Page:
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Understanding and Applications of Thermal Energy Storage Tanks

A thermal energy storage tank collects thermal energy, which is released to the generator when it is most needed. Here’s what it is and how it is used

To optimize a high-energy efficiency heating system, the installation of an inertial storage tank is often required, which ensures greater energy savings because it allows storing the produced energy and using it when the system is not in operation.

To discover what is meant by inertial storage and what are the principles of its operation, continue reading this article and delve into all the details and benefits of an inertial storage tank!

What does inertial storage mean?

An inertial storage – or buffer – is a tank that contains technical water, non-potable, used to temporarily store thermal energy produced by the thermal system, making it available when needed.

Generally, a storage tank is made up of a steel body that is thermally insulated. The insulation is necessary to ensure that the stored heat inside it does not dissipate to the outside.

Inertial storage tanks can be equipped with coils, i.e., immersed heat exchangers that allow receiving energy from different heat sources without mixing the various technical fluids used.

The technical water contained inside tends to stratify, in fact, the cold water is distributed in the lower part and the hot water in the upper part, ensuring the efficiency of the systems because it prevents them from unnecessarily mixing, causing energy waste.

How is an inertial storage tank used?

An inertial storage tank can be used in combination with a solar thermal system or a thermal system, such as a heat pump.

In the case of using an inertial storage tank with a solar thermal system, one can think of using a tank that aims to store sanitary water that will then be heated according to needs.
This solution is advantageous not only because it ensures the hygienic maintenance of water, avoiding the proliferation of pathogenic agents, but also because the stored water can also be used to serve the thermal system.

In the case of an inertial storage tank combined with a heat pump, its use allows to optimize its performance, as it enables it to work at full capacity and constant load, ensuring a quantity of thermal energy when needed and reducing the number of on/off cycles.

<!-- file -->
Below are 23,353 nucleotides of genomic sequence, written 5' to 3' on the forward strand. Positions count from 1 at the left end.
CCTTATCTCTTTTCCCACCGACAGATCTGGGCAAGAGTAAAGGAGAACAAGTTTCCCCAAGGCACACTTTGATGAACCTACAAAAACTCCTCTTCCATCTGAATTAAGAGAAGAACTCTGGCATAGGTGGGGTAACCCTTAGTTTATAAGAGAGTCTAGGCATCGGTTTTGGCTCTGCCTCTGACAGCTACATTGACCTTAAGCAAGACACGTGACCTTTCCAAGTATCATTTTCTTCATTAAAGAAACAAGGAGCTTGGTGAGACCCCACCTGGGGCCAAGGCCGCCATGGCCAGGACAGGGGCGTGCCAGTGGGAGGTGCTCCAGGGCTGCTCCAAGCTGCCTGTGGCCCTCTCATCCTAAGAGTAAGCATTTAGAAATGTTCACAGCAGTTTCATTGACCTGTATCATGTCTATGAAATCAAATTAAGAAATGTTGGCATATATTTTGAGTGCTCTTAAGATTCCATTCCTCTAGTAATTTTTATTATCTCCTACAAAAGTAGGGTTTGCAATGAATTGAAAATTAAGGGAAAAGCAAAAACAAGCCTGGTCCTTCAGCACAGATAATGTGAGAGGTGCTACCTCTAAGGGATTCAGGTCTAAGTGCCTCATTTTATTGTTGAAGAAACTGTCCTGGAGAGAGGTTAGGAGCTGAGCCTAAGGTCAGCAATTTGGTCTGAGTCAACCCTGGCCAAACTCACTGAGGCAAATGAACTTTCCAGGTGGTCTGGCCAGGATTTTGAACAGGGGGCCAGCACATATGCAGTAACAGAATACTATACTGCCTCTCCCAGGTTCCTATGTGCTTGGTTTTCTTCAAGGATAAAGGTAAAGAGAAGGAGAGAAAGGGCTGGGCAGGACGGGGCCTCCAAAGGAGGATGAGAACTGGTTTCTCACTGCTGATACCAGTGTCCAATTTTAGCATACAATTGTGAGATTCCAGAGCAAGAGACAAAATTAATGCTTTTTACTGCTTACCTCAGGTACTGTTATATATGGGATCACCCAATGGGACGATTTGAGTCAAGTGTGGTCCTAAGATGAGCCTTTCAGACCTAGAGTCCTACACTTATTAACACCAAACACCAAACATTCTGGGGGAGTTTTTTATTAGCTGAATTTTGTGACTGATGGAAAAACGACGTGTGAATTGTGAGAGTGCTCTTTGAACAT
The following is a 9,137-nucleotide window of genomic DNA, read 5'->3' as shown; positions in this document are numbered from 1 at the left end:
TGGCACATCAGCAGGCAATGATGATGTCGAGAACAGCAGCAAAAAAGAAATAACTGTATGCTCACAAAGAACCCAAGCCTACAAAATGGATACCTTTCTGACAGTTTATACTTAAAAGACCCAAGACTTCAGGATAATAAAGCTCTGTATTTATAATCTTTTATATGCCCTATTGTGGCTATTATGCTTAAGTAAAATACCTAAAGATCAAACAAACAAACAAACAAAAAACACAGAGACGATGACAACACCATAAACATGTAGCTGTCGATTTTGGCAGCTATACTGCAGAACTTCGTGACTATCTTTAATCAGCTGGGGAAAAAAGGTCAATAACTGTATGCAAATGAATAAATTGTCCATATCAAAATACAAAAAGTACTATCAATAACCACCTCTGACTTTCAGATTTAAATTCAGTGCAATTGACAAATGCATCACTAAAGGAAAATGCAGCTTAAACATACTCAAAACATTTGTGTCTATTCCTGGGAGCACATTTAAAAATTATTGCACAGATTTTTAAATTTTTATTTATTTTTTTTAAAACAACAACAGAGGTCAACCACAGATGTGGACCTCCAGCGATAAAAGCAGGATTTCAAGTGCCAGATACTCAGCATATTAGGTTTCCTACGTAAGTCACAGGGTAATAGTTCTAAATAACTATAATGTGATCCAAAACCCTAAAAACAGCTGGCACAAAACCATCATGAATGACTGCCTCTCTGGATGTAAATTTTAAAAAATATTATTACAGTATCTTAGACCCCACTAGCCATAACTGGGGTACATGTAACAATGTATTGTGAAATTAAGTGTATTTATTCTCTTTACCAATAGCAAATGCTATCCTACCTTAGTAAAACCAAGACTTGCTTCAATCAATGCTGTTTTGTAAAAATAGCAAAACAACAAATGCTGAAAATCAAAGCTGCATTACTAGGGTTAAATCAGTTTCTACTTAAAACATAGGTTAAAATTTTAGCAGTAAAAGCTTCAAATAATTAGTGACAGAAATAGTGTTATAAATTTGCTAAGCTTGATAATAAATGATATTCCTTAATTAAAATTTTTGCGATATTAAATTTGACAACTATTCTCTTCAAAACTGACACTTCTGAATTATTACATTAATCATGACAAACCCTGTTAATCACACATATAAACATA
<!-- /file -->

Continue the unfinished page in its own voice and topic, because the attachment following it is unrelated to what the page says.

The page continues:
What is the purpose of an inertial storage tank?

An inertial storage tank serves to maximize the efficiency of a heating system. Using an inertial storage system allows heat pumps to:

  • reduce on/off cycles: by providing thermal inertia to the heat pump, its operation can be optimized, as in on/off cycles, the COP of the pump itself is reduced. Without the use of a tank, the heat pump would be subject to continuous variations in demand from the building, which does not happen because with the storage, the machine continues to work for sufficient time intervals, supporting the distribution system when it is not active;
  • manage defrosting: in air/water heat pumps, defrosting cycles usually take place by extracting energy from the condenser to bring it to the evaporator. If there is no inertial storage on the condenser side, but directly the building’s distribution system, thermal energy will be directly extracted from the building, thus reducing thermal comfort conditions. The presence of an inertial storage tank avoids this, as it will provide the necessary energy to defrost the evaporator;
  • separate flows between heat pump and distribution system: the use of an inertial storage system allows to divide the flows to be sent to the system or to the heat pump, optimizing the pump’s operation.

How to size an inertial storage tank?

Sizing an inertial storage tank means defining its capacity, i.e., the volume of technical water necessary for the optimal operation of the system.

Calculating the correct capacity value of an inertial storage tank allows to achieve better system efficiency, greater thermal stability, and a quicker response to load variations.

The capacity must be defined based on the heat generator and the type of system served: knowing the power and type of the system and the distribution mode, it will be possible to size the tank, identifying:

  • dimensions;
  • materials;
  • technical characteristics;
  • hydraulic connections;
  • electrical connections.